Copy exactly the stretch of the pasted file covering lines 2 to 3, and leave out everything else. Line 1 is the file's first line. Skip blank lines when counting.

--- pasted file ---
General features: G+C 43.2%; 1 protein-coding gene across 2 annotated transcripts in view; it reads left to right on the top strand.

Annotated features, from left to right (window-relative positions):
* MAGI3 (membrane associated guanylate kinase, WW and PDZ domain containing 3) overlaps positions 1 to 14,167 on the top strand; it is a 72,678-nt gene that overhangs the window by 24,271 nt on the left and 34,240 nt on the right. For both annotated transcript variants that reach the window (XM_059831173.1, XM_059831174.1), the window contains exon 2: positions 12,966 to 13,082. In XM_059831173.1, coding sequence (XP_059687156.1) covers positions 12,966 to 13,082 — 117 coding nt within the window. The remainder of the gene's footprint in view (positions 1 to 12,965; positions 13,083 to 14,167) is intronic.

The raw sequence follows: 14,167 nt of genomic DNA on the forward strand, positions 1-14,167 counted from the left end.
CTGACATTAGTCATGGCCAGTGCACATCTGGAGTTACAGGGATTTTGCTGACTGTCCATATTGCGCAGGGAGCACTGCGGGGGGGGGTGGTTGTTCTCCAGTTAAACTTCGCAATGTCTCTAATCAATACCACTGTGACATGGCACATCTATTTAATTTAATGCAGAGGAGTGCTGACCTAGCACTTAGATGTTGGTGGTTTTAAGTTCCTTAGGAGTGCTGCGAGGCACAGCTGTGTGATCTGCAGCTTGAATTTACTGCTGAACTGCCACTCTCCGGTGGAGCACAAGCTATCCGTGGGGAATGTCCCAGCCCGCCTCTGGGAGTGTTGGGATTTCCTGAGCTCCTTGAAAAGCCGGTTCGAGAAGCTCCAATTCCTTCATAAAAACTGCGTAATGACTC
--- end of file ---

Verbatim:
Annotated features, from left to right (window-relative positions):
* MAGI3 (membrane associated guanylate kinase, WW and PDZ domain containing 3) overlaps positions 1 to 14,167 on the top strand; it is a 72,678-nt gene that overhangs the window by 24,271 nt on the left and 34,240 nt on the right. For both annotated transcript variants that reach the window (XM_059831173.1, XM_059831174.1), the window contains exon 2: positions 12,966 to 13,082. In XM_059831173.1, coding sequence (XP_059687156.1) covers positions 12,966 to 13,082 — 117 coding nt within the window. The remainder of the gene's footprint in view (positions 1 to 12,965; positions 13,083 to 14,167) is intronic.